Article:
You may think the most important shot taken in college basketball during the final week of March1992 was the one launched by Christian Laettner inside the final 2.1seconds of Duke’s NCAA Tournament Region final victory over Kentucky. Certainly it was the most spectacular, the most impactful and the one that has been replayed millions of times on television and YouTube.
It was a pretty big deal, and many who love college basketball are celebrating its 25th anniversary this month.
For me, though, the most important shot that week was launched by Pitt point guard Sean Miller in the final game of his college career, the last shot he took as a competitive basketball player at any level. He missed. That was part of why it counted for so much.
Allow me to explain. My job during the 1991-92 basketball season was to cover the Pitt Panthers for The Pittsburgh Press. It was my third season on the beat, and Miller was around that season because he’d missed the 1989-90 season with a foot injury. It was quite obvious at the time that he was on his way to becoming a basketball coach, and most likely a coaching star.
He averaged 10.6 points and 6.6 assists per game that season but couldn’t rescue the team from dropping seven of its final 10 and missing the NCAAs. That meant finishing his career in the NIT. The Panthers won a road game at Penn State and advanced to a home game at Fitzgerald Field House on Monday, March 23.
Had they won that game, they most likely would have been shipped to Purdue for the next round of the NIT on the day before I was to be in Philadelphia for the East Region. If they lost badly, though, there was a sense that Pitt athletic director Oval Jaynes might have the fuel he needed to make a coaching change. I would have been forced to stay and cover the search.
As it turned out, Pitt played very competitively but trailed by three points in the final seconds. The Panthers had only enough time to inbound to Miller for him to dribble upcourt and fire a 40-footer that was on line but too strong. It bounced off the rim. I’ll never forget the sightof Miller putting the ball into the air and continuing to run toward the steps down to the Pitt locker room, following its flight as he jogged. When it missed, my trip to Philly was on.
It was a phenomenal four days there, but so much of it fades into the background of the epic 104-103 Duke victory over Kentucky in overtime.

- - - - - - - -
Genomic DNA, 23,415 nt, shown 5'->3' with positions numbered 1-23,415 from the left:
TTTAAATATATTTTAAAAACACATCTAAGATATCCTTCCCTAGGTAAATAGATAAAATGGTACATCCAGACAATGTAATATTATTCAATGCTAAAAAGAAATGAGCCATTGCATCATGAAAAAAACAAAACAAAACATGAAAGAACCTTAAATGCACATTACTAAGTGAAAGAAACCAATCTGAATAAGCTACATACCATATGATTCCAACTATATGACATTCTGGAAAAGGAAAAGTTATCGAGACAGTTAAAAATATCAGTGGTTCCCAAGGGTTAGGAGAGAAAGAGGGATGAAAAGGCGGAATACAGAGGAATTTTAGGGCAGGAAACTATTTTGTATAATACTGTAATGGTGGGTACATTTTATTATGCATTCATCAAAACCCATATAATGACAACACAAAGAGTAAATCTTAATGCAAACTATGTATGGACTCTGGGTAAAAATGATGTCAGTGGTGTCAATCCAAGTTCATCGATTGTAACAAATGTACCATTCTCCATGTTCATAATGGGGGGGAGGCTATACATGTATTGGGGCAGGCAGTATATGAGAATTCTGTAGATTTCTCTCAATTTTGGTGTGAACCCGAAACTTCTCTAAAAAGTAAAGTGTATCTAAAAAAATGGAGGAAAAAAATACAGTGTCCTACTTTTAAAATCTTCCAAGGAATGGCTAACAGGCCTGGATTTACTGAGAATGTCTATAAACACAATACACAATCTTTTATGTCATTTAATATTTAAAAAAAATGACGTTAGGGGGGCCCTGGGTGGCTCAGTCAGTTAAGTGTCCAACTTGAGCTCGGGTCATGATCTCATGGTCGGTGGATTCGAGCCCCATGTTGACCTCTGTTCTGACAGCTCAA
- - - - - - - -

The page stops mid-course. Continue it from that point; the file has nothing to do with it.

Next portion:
I appreciated every moment of that game. It wasn’t like we got to the end and everyone said: Hey, that was pretty cool. There couldn’t have been many in the building who did not know they were witnessing something extraordinary, one of the great American athletic contests and certainly the best game in college basketball history.
Duke shot 65 percent from the field. Kentucky shot 56.9 percent. Bobby Hurley passed for 10 assists. Kentucky’s Sean Woods passed for nine. Kentucky forward Jamal Mashburn scored 28 points and grabbed 10 rebounds. Laettner scored 31 points and made every shot he took.
Including the one with the right foot that landed on Aminu Timberlake’s chest.
And especially the one that went through the basket at the far end of the court from where I sat near the Kentucky bench.
In the moments before, Woods had driven from the left wing toward the foul line directly in front of me and threw a sort of half-hook over Laettner’s outstretched arms and I remember distinctly having this thought that that moment: What a great way to end this incredible game.
Mike Krzyzewski had another idea. With 2.1seconds left Duke called timeout and he told the Blue Devils they were going to win the game, then drew up the play that had Grant Hill throw deep to Laettner near the opposite foul line. Laettner leaped, grabbed the ball, took advantage of the retreating UK defense offered by John Pelphrey and Deron Feldhaus, and made the 17-foot turnaround jumpshot.
I honestly don’t remember much that happened afterward. It was a blur. I know I filed my story. I know I was thankful that the phone issues that had crippled so many writers on Thursday night had been resolved in time for my deadline on Saturday evening. And I know I was so jazzed by what I’d been a part of I had no trouble driving all the way home across the Pennsylvania Turnpike that night.
It was a night that changed college basketball history. Duke went on to win its second consecutive national title and Laettner became one of the few players ever to appear in four Final Fours. Kentucky reached the Final Four the following year and by the end of the decade had been in four total and won two NCAA championships. The Wildcats were back as a national power.
With a little bit of luck, I got to be there to see it in person.
Would it be proper to thank Sean for that? After all, he did miss the shot that made it happen for me.